Sousa & Labourdette is what happens when two men share the same two passions: the love of foie gras, and a deep respect for nature.
The story begins in 1812 when Eduardo's Danish grandfather moved to Extremadura, then as now one of the wildestand remotest areas of Spain.
Wild geese often flew over the family farm, which lay just under the birds' migration path. But Don Martín noticedsomething extraordinary: some of these geese touched down in his farm and stayed on, attracted by the area's wetland habitat, its mild climate and rich food resources.
The Sousa family's geese are not strictly wild, but are kept on a free-range basis and retain their instinct to gorge on acorns and grasses during the winter months. This means that the family are able to produce something as rare as it is remarkable – a foie gras that's entirely natural, sustainable and cruelty-free.
For many years the Sousas produced foie gras only for domestic consumption, potting the fat goose livers as presents or as a special treat for the family. But when Eduardo took over the farm, he decided it was time to let the rest of the world into his secret.
Diego Labourdette belongs to a family with its roots in south-western France - the heartland of traditional foie gras production.
Diego, who has a PhD in Ecology, spent five years studying the migratory patterns of European birds and their autumn journey from the chilly North to the wetlands of Andalucía and Extremadura.
It was during his research that Diego met Eduardo, and was able to confirm the natural capacity of wild geese in Spain's deep south to fatten up their livers in preparation for the long migration.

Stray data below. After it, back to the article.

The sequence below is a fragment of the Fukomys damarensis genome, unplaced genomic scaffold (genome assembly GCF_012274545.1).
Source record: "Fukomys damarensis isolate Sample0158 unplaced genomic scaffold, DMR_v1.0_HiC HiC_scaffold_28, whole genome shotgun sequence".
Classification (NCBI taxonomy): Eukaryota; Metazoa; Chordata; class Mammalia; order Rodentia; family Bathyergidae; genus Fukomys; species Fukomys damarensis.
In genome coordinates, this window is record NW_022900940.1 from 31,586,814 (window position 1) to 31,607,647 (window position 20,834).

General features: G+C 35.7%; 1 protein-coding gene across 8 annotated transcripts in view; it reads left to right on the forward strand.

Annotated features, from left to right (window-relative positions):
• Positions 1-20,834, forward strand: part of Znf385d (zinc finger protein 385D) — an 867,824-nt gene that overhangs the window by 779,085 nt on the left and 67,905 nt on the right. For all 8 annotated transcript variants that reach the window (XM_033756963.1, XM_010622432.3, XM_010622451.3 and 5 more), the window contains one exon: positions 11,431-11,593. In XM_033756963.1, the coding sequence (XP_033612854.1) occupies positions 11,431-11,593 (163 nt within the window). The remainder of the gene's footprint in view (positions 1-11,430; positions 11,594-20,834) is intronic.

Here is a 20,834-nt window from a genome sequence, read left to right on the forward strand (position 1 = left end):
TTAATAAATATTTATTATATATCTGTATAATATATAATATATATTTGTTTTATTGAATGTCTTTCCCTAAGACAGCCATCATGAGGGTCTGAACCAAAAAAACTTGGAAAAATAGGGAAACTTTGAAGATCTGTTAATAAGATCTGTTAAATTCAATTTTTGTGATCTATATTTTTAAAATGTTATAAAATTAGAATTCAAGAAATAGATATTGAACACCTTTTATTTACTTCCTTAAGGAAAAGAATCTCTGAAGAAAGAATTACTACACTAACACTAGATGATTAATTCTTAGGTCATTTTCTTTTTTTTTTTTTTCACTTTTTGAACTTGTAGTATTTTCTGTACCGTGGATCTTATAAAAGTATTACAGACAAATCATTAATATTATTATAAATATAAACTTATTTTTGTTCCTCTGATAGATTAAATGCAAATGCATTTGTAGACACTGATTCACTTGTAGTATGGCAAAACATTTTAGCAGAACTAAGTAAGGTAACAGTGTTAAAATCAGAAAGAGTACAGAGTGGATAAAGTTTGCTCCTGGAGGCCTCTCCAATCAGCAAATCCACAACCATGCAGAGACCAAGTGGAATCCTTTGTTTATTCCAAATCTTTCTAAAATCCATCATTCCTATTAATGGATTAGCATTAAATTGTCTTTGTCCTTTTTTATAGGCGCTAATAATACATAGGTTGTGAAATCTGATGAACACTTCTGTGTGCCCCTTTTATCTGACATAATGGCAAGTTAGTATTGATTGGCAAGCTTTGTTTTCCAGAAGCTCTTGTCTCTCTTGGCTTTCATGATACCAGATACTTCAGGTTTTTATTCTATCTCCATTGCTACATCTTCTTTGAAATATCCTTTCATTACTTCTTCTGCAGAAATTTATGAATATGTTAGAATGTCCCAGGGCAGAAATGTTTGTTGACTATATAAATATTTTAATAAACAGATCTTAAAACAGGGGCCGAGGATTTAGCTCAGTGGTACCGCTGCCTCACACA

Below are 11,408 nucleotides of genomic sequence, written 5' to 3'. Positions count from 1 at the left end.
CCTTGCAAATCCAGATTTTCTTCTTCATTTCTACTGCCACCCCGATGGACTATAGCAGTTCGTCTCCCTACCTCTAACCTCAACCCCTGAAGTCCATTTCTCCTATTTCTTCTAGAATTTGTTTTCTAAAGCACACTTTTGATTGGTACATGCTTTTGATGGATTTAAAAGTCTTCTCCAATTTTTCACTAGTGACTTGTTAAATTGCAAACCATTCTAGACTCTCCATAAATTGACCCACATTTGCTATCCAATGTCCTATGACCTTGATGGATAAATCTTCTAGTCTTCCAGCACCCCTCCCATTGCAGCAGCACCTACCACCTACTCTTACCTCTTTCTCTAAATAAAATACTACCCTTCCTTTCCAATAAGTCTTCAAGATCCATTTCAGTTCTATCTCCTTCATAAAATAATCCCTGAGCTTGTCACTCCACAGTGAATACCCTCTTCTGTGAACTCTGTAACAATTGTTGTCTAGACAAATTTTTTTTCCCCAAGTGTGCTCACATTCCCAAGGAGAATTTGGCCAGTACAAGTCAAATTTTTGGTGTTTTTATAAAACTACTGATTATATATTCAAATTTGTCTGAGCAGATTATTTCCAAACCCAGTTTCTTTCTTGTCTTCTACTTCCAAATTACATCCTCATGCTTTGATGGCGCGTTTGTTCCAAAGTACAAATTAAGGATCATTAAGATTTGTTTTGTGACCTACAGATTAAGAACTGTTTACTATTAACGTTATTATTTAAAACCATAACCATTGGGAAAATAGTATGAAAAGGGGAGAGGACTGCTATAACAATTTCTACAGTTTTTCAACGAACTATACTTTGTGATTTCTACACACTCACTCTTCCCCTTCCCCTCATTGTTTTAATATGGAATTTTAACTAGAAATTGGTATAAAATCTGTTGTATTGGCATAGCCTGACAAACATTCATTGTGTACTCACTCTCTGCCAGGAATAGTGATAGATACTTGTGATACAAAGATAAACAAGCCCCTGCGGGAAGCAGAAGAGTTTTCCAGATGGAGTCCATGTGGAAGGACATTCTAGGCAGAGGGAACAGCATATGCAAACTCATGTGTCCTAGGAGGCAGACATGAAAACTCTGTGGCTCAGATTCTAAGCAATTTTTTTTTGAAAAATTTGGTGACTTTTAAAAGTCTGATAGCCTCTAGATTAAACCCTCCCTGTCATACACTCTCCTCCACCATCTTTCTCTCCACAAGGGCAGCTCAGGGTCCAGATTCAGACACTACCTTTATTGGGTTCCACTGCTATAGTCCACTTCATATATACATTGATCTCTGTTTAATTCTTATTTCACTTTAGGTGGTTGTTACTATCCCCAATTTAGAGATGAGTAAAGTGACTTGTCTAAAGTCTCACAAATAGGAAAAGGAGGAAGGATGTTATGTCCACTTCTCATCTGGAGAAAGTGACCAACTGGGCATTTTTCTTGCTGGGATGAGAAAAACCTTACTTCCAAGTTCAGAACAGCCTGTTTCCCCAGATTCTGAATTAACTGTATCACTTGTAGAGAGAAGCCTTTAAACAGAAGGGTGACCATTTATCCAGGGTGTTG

And so Sousa & Labourdette was born. Sharing their experience and “savoir faire”, the two business partners began work on the ethical production of a unique foie gras. Their product is based on traditional French recipes but obtained from semi-wild geese raised on a free-range system, respecting the animals' natural life-cycle.
Migratory geese have a natural capacity to create and store fat in their livers. This fat, in the form of lipids, is the fuel they need for their long journeys across the continent.
Ancient Egyptian inscriptions dating from 2500BC suggest that the inhabitants of the Nile Delta had observed this seasonal phenomenon, and that goose liver was already valued as a supreme delicacy. From the very beginning, then, foie gras in its true form was both natural and seasonal, as well as a superlative gastronomic product.
Over the centuries, however, this connection to the natural world was broken. The Greeks and Romans began to imitate nature by force-feeding geese with figs to fatten their livers artificially, thereby disconnecting the animals from their natural migration cycles and extending the process throughout the year.